Right in the center of the biggest city in the world an experiment in agriculture is being conducted.
Recruitment firm Pasona has set aside several floors of its Tokyo headquarters to showcase a variety of ‘vertical farming’ technologies. The foyer is dominated by a rice paddy growing under light from a combination of metal halide and high pressure sodium lamps. Elsewhere in the building are hydroponic plots dedicated to growing flowers, herbs, fruits and vegetables. In an office adjoining reception I saw tomatoes growing on vines from trellises overhead and upstairs conference rooms are hemmed in by shelves of herb gardens and vegetables. All told there are 3995 square metres dedicated to green space that house over 200 species of plants, fruits, vegetables and rice. Specific wavelengths of LED light are used to cultivate seedlings tucked away in drawers in order to conserve space. The fruits and vegetables produced are harvested by employees and sold in the building’s cafeteria. A digital climate control system monitors humidity, temperature and air flow to optimise conditions for crop growth but also keep the building comfortable for staff during office hours.
Even the facade of the building is used as a growing space with seasonal flowers and orange trees grown in balconies on all nine floors.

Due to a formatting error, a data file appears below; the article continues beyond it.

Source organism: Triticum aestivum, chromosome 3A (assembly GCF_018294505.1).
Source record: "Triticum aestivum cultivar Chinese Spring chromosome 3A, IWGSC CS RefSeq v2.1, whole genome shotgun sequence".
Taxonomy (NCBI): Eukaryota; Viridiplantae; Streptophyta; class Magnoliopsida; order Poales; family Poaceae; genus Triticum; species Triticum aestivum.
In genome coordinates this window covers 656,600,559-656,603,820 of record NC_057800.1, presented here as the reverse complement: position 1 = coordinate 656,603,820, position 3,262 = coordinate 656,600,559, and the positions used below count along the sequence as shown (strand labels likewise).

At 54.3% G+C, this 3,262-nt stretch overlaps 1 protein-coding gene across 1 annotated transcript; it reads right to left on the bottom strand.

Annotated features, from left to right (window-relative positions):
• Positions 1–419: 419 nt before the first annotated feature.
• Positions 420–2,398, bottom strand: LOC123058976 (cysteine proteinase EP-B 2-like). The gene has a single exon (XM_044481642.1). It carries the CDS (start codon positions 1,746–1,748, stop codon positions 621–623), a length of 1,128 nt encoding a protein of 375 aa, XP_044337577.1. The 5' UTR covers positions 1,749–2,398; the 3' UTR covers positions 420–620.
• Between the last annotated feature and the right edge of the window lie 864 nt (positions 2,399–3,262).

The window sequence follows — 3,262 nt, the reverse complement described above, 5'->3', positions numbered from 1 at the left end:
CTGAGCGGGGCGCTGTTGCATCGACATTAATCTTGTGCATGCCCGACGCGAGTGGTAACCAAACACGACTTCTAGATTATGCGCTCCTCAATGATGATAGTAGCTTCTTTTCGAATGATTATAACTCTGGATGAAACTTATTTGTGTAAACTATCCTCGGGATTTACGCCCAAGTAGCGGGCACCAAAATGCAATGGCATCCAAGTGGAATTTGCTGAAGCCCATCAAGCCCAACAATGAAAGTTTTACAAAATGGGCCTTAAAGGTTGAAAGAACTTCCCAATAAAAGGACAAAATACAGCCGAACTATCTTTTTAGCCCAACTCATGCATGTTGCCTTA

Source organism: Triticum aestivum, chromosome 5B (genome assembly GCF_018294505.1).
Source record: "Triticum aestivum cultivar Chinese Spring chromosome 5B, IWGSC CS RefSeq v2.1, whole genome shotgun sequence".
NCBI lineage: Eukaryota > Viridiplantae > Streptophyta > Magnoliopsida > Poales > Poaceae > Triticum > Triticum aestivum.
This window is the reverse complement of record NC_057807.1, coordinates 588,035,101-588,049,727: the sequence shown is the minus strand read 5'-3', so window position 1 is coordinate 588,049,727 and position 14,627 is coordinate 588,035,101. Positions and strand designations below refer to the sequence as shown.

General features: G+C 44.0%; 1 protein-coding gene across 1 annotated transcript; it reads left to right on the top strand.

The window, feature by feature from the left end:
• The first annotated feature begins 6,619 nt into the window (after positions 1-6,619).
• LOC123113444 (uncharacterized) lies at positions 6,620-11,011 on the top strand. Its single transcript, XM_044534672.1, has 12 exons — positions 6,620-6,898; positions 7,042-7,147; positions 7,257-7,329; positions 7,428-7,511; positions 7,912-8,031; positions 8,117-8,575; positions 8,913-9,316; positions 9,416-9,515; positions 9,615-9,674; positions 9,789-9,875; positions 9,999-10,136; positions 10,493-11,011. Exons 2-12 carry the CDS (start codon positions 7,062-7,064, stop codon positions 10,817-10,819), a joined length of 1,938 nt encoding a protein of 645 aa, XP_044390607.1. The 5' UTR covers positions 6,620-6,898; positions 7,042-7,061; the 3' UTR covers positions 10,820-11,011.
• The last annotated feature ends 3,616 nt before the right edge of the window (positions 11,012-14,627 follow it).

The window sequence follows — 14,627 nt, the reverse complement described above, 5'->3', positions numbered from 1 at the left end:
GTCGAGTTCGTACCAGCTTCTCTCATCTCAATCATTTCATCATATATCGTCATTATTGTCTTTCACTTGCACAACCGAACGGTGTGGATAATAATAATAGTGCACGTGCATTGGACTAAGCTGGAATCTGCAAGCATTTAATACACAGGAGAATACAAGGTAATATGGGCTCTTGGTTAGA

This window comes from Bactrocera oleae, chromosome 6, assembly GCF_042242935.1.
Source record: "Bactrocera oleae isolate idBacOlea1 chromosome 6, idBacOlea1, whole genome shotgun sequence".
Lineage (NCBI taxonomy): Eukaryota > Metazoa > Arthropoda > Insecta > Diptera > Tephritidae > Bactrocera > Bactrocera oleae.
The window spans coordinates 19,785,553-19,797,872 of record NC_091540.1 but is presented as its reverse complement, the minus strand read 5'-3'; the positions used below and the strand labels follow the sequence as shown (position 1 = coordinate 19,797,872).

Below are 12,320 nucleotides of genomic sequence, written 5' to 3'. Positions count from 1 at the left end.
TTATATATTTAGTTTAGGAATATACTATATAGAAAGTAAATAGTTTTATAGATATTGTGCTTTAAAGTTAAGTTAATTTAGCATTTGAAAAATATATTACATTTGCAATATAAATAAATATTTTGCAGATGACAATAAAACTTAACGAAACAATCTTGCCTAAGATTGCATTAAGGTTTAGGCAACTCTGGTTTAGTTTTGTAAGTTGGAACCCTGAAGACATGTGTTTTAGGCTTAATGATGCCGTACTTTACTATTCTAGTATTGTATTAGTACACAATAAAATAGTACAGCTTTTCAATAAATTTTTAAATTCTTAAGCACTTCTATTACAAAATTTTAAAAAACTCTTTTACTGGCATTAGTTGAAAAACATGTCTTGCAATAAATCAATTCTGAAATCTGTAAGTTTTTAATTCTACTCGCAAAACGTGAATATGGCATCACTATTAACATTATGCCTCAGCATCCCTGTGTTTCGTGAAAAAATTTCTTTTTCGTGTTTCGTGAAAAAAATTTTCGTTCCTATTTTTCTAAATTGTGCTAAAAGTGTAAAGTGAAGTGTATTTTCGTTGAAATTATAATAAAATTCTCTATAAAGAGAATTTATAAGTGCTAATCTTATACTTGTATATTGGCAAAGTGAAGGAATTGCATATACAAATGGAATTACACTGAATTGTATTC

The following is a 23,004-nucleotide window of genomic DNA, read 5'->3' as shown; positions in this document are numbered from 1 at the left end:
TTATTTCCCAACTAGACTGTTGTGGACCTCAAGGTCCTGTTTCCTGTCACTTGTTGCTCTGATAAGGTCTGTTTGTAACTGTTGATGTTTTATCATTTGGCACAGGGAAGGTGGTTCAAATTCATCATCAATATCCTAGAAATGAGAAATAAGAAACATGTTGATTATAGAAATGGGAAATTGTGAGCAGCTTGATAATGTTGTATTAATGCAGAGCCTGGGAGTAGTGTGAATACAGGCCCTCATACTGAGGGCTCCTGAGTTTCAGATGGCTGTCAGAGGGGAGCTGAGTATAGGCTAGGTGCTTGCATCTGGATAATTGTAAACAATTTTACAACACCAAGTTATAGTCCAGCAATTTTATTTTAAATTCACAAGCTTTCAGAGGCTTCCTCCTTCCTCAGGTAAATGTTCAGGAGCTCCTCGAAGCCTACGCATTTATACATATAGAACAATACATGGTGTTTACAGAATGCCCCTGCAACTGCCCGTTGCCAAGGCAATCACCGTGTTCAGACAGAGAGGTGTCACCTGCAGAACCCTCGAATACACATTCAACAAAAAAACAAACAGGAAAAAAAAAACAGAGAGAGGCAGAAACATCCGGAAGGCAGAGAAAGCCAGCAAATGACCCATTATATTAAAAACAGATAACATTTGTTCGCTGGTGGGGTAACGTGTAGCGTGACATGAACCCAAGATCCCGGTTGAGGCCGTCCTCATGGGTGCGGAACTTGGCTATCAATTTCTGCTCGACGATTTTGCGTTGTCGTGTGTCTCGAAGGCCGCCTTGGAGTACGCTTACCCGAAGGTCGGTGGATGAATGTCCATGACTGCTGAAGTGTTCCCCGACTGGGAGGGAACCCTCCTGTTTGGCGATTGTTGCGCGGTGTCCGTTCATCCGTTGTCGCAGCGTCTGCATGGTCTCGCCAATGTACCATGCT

The energy requirements in this case almost outweigh the benefits but Pasona’s indoor farms are designed as a proof-of-concept to encourage further innovation and it seems to be working. One of the most vocal advocates for vertical farming, Dr. Dickson Despommier, said the improving efficiency of the lighting systems was a good indicator that the technology would only become more viable. From BeforeItsNews;
Already Philips has created an LED light that is 68% efficient, compared to its previous 28% efficient model. When it comes to convincing investors and banks, this has made a huge difference, Despommier said, adding that “vertical farming is fast becoming a profitable option, rather than a gimmicky idea destined to stay in the domain of fancy architectural drawings. . .Despommier says it’s hard to compare the prices of indoor and outdoor farming directly, because traditional agriculture is so heavily subsidised. Indoor farming, despite its use of electricity to power LED lighting, uses less fossil fuels overall: yields are far higher (90 per cent rather than about 50 per cent for traditional farming), you often don’t have to transport it so far, and operations like weeding are cut out of the chain.
If necessity is the mother of all invention then Japan will remain at the forefront of this sort of research. Japan produces less than one-third of their grain domestically and has one of the biggest importers of food in the developed world. Compounding this is a generational trend away from farming towards urban and industrial work. By bringing agriculture into the city Pasona is hoping to inspire a new generation of Japanese farmers.